Gold Price Skyrockets In India After Currency Ban (Part III)

November 25, 2016

When Money Dies

In part-I of the dispatch we talked about what happened during the first two days after Indian Prime Minister, Narendra Modi banned Rs 500 and Rs 1000 banknotes, comprising of 88% of the monetary value of cash in circulation. In part-II, we talked about the scenes, chaos, desperation, and massive loss of productive capacity that this ban had led to over the next few days.

Indian prime minister Narendra Modi – another finger-wagger, as can be seen in this photograph. Beware finger-wagging politicians, as we always point out. Modi now plans to impose income tax penalties on large bank deposits; the State’s rapaciousness knows no bounds and evidently the mere possession of some arbitrary amount of money considered “too large” now means one is deemed a criminal a priori in India. It goes without saying that the concept of property rights is alien to Modi. [PT]

Photo via indianexpress.com

Now, two weeks later, the situation is getting much worse, and more desperate. It is obvious that Modi single-handedly took the decision to ban the banknotes, with most people in his cabinet and virtually all in the central bank oblivious to his plan.

There is virtually no visible opposition to the enforced ban, for any politician who opposes the ban risks having his own misdeeds — and they are all corrupt — brought to the public space by Modi. A true demagogue, Modi, has already convinced the gullible, salaried middle class that anyone who opposes the ban is hiding corrupt money and is anti-national.

With every passing day, it has not only  become clearer that the ban was of no use to eradicate hidden cash, but has also inflicted deep, wide and irreparable damage to the society.  The economy is rapidly moving toward stagnation.  The lives of literally hundreds of millions are in deep chaos.

This event may well go down in the history books as one of the worst man-made crises ever.

Cash conversion has been reduced to Rs 2000 ($30) per person. As a result people are  facing humiliation and stand in queues for as much as 12 hours or more. Often repeated visits to the bank are necessary, with no guarantee that the bank will have cash available for the conversion. Old and disabled people, the 25% of India’s society without  ID-cards, and women (unless they are prepared to be molested) don’t even have this chance. For those who are able join the queues, the scene has turned into a battlefield, with people fighting among themselves and getting brutalized by the police. But so far most people seem to still carry a favorable opinion of Modi, backed by cult-like “intellectual” climate created by the salaried middle class (who lack critical thinking and reasoning capability), and supported by the international media and institutions like the IMF, i.e., people who are sitting in Western cities have no clue about the realities on the ground. But all this will change as the stories of personal suffering should eventually start to dominate over the propaganda—reality does have a way of catching up. But India’s descent toward a police state is now written in concrete. Even if Modi eventually goes, a new demagogue will take his place.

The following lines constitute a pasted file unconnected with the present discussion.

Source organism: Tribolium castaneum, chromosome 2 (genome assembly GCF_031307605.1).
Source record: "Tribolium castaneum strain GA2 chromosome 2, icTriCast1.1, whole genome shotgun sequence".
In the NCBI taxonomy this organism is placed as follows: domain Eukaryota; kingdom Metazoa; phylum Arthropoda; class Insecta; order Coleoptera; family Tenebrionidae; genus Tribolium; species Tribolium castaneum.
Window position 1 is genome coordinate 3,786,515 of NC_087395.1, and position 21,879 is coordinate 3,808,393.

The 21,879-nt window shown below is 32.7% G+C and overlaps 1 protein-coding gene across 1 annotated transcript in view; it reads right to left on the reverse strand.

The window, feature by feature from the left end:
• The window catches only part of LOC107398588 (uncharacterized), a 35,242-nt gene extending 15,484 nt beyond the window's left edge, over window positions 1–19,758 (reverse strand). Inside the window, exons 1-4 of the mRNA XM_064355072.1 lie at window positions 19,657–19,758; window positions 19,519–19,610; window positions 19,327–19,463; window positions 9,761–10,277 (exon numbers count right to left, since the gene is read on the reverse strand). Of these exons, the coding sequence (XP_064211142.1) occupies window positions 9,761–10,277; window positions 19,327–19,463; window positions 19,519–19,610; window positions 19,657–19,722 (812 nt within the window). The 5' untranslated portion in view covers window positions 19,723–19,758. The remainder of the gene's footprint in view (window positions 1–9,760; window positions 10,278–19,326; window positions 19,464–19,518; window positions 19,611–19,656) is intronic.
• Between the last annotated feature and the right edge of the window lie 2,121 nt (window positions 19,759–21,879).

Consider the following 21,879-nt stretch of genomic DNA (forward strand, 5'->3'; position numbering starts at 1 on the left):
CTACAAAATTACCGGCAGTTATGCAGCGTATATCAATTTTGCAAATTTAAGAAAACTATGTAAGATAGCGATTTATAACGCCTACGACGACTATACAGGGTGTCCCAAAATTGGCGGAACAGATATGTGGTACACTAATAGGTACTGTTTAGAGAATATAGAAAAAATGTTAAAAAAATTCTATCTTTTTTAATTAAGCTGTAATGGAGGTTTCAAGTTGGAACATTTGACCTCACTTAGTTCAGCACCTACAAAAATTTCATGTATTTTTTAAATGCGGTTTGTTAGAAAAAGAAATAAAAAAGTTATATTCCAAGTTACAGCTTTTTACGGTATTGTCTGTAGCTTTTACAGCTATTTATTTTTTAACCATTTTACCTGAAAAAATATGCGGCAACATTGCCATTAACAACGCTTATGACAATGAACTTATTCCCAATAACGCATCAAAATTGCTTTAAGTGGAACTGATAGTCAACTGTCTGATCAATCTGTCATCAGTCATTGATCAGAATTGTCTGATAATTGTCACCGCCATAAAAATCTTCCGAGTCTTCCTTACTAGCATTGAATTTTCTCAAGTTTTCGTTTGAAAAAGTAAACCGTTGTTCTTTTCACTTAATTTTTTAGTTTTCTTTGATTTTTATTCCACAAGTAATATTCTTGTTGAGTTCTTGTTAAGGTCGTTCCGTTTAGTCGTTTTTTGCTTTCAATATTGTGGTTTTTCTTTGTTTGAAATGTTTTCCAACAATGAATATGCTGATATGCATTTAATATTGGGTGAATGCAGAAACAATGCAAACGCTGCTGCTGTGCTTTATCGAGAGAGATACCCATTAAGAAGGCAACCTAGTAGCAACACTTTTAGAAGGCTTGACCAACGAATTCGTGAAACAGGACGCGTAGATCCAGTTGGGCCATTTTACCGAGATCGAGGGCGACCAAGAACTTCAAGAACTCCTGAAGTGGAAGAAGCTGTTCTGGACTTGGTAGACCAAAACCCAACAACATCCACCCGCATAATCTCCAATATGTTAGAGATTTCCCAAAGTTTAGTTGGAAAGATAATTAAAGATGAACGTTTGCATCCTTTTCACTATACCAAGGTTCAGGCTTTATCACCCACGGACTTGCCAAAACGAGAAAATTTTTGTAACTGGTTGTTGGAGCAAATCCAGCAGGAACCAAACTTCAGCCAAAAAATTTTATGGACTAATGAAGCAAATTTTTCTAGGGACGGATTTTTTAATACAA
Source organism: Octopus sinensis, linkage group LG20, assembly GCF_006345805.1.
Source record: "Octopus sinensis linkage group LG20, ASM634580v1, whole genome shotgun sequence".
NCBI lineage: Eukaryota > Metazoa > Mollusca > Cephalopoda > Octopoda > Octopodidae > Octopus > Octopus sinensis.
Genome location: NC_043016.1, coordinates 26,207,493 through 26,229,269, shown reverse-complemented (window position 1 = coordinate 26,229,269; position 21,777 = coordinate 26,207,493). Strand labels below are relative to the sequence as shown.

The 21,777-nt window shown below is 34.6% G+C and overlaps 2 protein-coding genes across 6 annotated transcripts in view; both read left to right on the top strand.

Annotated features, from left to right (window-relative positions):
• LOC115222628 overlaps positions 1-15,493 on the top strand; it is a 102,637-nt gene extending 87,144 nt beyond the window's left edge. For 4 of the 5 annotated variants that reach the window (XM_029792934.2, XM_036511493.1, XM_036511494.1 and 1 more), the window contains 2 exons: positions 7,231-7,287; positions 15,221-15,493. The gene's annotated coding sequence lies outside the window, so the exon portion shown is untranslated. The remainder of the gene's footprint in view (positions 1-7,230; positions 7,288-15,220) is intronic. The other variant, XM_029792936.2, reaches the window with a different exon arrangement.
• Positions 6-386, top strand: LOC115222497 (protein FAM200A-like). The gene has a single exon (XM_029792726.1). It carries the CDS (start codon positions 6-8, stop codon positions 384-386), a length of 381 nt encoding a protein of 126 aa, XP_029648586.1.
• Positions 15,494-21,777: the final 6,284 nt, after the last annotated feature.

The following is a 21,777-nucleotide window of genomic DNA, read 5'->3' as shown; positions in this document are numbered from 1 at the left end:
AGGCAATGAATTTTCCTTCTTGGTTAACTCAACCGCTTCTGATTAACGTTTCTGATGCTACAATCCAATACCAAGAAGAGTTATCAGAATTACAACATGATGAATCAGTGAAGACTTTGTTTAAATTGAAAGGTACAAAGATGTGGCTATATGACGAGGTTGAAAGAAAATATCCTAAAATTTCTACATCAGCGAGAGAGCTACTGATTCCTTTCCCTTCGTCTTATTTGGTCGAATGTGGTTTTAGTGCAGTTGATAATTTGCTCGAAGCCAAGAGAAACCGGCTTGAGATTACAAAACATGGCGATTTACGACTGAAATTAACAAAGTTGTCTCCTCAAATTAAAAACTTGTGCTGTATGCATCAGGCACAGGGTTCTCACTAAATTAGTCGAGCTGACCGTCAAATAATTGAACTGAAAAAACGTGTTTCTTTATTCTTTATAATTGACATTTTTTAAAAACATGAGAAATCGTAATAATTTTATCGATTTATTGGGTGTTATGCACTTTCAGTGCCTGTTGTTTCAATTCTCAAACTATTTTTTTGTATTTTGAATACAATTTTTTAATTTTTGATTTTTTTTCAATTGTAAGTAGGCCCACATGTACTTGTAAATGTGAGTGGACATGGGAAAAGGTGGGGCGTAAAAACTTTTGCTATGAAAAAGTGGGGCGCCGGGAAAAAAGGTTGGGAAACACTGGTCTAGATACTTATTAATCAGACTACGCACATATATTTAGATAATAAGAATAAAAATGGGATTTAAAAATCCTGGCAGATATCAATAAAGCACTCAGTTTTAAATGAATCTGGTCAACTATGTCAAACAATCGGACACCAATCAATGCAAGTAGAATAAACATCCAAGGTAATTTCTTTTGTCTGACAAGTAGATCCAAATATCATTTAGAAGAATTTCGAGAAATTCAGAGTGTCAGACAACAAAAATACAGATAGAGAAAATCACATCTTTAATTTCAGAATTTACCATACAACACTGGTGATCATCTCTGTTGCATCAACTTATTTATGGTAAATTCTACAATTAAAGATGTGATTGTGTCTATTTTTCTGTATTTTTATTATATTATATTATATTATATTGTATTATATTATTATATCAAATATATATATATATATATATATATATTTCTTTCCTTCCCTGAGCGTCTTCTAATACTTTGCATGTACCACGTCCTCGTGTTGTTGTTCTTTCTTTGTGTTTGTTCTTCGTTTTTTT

Should a single person have so much power to be able to destroy the lives of almost one out of every five human beings on the planet? On this occasion it may be worth reminding ourselves that Modi also has the authority to launch nuclear bombs.

Modi suffers from worst possible type of corruption: an insatiable desire for personal glory at any cost, an extremely deep moral and spiritual corruption. He also represents the worst aspect of democracy: a demagogue who caters to an irrational populace’s cravings for self-identity and release from self-responsibility.

The government monopoly on cash economically connects 1.3 billion Indians. The perceived value of this paper currency does not comes not from any value inherent in it (it is just as irredeemable as other fiat monies), but from government edicts.

Cash is the thread that weaves relationships, transactions and commitments. For the proper functioning of society, it is absolutely crucial that people have a liquid medium of exchange, the essential lubricant to effect trade in today’s complex economy. Today, win-win transactions — except for barter, which has emerged in many parts of India — can no longer take place, for the monopolistic money instrument, India’s fiat currency, has been paralyzed by Modi.

Two millennia of progress in money have been destroyed. Rural places are increasingly falling back on barter. In a barter economy, economic calculation is no longer possible; only the most basic economic exchanges can take place. The market will have to adopt alternative media of exchange if the coincidence of wants problem is to be overcome.

Should a single person have the authority to flip a switch and bring all trade, transactions, indeed the entire economy to a halt?